Kevin Fetterplace

From the age of 15 when he ran the Fed 13 Rock n’ Roll Roadshow which spent three years as the premier Rock n’ Roll/Rockabilly management and promoters in Southern England to the current running of a global PR/Marketing agency – Mojo Working International, via 10 years managing rock bands and selling records and selling out shows, “I’ve managed to stay alive and work in the industry I love very much for ALL of my life” says Kevin.

Kevin lives and breaths this business now in New York, following 10 amazing years in Europe, Africa and Asia.

How did you get started in the music and entertainment industry?

I started at a very young age. I was going to a local youth club when I was about thirteen years of age and I put records on for everyone to have a little dance. Then they used to have a bigger disco on the Friday night – that was the sort of thing where you’d have to go, cause you know your mates all went and it was very important when you were 14 or 15 to go to this thing. I started playing the records at that too, and within a year, I had five of these discos running. I called it Lawrence Promotions – my second name and when I was 16 I got my first tax return that I had to take to school and get my Math teacher to help me out with.  I was making more than he was!!

And from there, I started promoting rock n’ roll and rockabilly bands. That was when I was about sixteen ‘cause that was my first love and I did very well at it. It was called  The Fed 13 Rock‘n’Roll Roadshow.  I’d charge people a pound to get in (don’t forget that this was in England in the early 80’s where I worked hard at the resurgence of rockabilly around the world), We’d get a couple of hundred kids come along just to dance. And then on a Saturday night, a local promoter and myself would put on bands and we would do the emceeing and playing music, and that’s what we did right until I was about 18. Then I started messing around with managing bands and started Clown Management and started working for some well-known band managers, artist managers and record labels. I managed bands at my own band management agency through my twenties. I also launched a security company called Principal, that did a lot of pits at shows and festivals as well as a lot of one-one protection for pop stars and I also launched Jester Promotions, which was a radio and TV promotions agency.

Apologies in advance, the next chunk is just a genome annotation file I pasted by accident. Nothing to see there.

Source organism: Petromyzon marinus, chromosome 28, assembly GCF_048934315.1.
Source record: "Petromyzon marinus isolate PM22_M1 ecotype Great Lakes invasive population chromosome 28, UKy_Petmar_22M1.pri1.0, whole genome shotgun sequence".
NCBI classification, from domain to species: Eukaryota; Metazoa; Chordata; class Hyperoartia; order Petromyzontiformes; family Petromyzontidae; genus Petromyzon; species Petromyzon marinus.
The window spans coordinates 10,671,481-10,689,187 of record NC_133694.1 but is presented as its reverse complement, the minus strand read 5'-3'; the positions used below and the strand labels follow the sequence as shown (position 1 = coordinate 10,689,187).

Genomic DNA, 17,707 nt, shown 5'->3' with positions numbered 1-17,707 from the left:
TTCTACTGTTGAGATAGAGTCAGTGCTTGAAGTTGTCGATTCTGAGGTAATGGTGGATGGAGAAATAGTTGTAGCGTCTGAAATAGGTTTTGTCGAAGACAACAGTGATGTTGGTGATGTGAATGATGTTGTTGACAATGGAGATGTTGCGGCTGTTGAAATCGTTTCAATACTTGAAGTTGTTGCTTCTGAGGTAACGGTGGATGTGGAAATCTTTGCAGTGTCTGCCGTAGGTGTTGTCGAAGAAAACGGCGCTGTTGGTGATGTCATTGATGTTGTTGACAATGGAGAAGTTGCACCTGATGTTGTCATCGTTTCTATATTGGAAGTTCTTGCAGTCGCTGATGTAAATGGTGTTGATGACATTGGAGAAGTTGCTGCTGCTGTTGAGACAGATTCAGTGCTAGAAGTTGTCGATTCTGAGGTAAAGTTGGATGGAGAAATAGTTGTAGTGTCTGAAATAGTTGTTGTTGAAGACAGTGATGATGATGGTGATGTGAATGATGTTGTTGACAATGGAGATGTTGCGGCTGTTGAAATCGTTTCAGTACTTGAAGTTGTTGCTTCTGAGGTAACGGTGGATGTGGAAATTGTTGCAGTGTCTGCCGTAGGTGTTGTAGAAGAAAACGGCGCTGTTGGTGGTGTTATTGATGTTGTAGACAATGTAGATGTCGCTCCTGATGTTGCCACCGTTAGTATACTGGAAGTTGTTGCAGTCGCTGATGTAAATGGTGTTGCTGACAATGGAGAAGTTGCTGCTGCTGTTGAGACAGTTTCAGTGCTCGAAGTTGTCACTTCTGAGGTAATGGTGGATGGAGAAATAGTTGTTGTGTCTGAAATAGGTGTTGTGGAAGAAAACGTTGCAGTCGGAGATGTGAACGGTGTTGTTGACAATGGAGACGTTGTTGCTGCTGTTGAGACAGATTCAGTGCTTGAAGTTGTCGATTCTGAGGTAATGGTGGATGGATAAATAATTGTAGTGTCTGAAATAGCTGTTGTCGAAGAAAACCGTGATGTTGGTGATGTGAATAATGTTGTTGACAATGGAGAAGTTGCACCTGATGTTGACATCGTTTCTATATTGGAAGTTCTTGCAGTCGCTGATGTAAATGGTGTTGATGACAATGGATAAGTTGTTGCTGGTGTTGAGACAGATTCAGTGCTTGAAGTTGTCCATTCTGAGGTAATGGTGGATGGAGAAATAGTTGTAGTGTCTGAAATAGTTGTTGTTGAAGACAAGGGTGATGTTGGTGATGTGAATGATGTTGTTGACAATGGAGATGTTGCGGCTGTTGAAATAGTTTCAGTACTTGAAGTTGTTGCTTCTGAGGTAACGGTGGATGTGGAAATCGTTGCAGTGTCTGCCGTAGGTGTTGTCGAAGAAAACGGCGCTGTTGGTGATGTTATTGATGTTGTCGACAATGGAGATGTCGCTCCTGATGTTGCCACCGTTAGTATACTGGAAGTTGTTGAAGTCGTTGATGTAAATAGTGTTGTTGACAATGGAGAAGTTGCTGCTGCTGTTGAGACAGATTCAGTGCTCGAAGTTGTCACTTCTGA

My band management company was ripped off for a lot of money by a major record label who refused to pay up European Tour Support they had guaranteed and before I could sue, it was gone, so I went back to working at a music magazine..

How has the industry changed since you first started and what did you do to help change it?

Two years later, I started Mojo Working really because I was working at that music/audio magazine and I realized there was nobody marketing what we call entertainment technology. At that time, I was looking at recording studios, record producers and companies making really cool gear for studios. There was nobody marketing them sensibly or intelligently.

So what I did was I got a rock band photographer who had worked with everyone from Ozzy to Bon Jovi and I took him into a recording studio and gave him an outboard unit and I said to him, “Light like this like you’d light somebody’s face”, then I had a guy who worked in the fashion business as a designer to help me do the advertisement for it, and that brand was called Focusrite. and I worked with them for many years afterwards.